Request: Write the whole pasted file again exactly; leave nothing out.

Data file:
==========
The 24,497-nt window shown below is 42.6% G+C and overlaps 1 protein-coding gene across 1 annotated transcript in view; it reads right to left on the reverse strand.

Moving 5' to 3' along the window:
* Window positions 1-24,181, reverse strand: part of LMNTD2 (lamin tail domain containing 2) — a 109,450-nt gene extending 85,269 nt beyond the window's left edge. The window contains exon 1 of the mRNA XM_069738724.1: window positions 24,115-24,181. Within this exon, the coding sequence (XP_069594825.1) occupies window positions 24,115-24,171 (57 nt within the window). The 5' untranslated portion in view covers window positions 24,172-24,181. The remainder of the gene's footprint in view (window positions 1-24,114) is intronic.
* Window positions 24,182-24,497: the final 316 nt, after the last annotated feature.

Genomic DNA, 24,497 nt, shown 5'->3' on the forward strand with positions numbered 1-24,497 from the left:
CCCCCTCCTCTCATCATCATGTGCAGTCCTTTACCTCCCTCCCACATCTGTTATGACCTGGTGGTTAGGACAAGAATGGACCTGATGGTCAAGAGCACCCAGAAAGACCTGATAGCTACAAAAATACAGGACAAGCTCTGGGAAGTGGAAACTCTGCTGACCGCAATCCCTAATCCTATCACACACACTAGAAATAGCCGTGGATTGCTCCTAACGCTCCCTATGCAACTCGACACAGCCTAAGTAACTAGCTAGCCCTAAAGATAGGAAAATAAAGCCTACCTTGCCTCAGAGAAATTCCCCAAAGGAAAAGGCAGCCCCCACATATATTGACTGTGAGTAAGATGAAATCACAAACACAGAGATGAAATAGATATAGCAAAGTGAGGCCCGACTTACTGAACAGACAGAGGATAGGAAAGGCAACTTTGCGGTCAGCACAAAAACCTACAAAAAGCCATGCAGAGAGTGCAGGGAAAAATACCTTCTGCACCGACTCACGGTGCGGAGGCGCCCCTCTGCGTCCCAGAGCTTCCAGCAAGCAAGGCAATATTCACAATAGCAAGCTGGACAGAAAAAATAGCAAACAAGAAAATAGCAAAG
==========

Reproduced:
The 24,497-nt window shown below is 42.6% G+C and overlaps 1 protein-coding gene across 1 annotated transcript in view; it reads right to left on the reverse strand.

Moving 5' to 3' along the window:
* Window positions 1-24,181, reverse strand: part of LMNTD2 (lamin tail domain containing 2) — a 109,450-nt gene extending 85,269 nt beyond the window's left edge. The window contains exon 1 of the mRNA XM_069738724.1: window positions 24,115-24,181. Within this exon, the coding sequence (XP_069594825.1) occupies window positions 24,115-24,171 (57 nt within the window). The 5' untranslated portion in view covers window positions 24,172-24,181. The remainder of the gene's footprint in view (window positions 1-24,114) is intronic.
* Window positions 24,182-24,497: the final 316 nt, after the last annotated feature.

Genomic DNA, 24,497 nt, shown 5'->3' on the forward strand with positions numbered 1-24,497 from the left:
CCCCCTCCTCTCATCATCATGTGCAGTCCTTTACCTCCCTCCCACATCTGTTATGACCTGGTGGTTAGGACAAGAATGGACCTGATGGTCAAGAGCACCCAGAAAGACCTGATAGCTACAAAAATACAGGACAAGCTCTGGGAAGTGGAAACTCTGCTGACCGCAATCCCTAATCCTATCACACACACTAGAAATAGCCGTGGATTGCTCCTAACGCTCCCTATGCAACTCGACACAGCCTAAGTAACTAGCTAGCCCTAAAGATAGGAAAATAAAGCCTACCTTGCCTCAGAGAAATTCCCCAAAGGAAAAGGCAGCCCCCACATATATTGACTGTGAGTAAGATGAAATCACAAACACAGAGATGAAATAGATATAGCAAAGTGAGGCCCGACTTACTGAACAGACAGAGGATAGGAAAGGCAACTTTGCGGTCAGCACAAAAACCTACAAAAAGCCATGCAGAGAGTGCAGGGAAAAATACCTTCTGCACCGACTCACGGTGCGGAGGCGCCCCTCTGCGTCCCAGAGCTTCCAGCAAGCAAGGCAATATTCACAATAGCAAGCTGGACAGAAAAAATAGCAAACAAGAAAATAGCAAAG